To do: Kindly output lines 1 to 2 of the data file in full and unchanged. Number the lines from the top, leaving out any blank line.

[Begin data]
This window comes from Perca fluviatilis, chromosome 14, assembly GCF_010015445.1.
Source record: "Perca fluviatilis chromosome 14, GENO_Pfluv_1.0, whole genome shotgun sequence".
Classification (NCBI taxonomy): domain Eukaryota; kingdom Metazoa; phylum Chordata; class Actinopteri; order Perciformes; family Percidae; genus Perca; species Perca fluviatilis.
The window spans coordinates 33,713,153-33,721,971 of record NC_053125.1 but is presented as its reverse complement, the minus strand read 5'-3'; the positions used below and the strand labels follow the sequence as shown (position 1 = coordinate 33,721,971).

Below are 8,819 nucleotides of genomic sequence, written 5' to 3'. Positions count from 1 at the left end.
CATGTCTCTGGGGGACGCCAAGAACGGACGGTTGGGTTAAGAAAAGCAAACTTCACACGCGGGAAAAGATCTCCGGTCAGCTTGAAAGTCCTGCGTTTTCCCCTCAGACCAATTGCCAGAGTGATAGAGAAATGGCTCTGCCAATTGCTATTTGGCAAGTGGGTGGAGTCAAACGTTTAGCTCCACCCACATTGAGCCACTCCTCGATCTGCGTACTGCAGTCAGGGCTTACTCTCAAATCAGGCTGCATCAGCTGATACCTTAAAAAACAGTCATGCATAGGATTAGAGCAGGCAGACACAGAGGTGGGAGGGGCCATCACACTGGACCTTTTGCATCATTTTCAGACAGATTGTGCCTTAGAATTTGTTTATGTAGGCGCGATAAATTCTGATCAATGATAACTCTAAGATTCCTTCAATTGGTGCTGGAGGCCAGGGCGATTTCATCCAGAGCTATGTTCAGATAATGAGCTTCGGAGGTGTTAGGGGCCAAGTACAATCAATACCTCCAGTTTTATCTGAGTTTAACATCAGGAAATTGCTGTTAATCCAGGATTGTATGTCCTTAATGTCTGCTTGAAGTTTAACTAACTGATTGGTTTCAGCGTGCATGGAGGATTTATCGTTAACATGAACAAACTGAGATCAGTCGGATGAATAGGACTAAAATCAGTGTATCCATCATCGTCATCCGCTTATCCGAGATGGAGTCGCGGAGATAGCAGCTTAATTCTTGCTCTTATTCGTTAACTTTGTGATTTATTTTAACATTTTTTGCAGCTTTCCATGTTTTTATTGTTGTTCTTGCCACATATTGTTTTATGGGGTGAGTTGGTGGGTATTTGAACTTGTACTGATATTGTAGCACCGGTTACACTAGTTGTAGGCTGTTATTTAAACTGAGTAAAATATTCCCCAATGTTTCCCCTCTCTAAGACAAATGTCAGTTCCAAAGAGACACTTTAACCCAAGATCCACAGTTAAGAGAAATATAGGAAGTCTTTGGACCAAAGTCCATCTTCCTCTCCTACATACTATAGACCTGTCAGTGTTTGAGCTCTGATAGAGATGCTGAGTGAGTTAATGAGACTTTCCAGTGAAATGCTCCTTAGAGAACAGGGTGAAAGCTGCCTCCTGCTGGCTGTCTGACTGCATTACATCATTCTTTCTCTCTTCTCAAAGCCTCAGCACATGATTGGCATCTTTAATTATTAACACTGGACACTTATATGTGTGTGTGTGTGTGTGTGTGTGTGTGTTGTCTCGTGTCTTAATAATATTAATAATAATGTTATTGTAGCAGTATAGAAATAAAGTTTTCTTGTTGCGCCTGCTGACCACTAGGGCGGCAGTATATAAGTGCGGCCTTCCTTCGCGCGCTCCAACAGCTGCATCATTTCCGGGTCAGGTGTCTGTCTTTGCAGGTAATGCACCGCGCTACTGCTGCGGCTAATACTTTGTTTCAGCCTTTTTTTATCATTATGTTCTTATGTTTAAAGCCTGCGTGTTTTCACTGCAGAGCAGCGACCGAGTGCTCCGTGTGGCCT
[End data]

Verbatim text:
This window comes from Perca fluviatilis, chromosome 14, assembly GCF_010015445.1.
Source record: "Perca fluviatilis chromosome 14, GENO_Pfluv_1.0, whole genome shotgun sequence".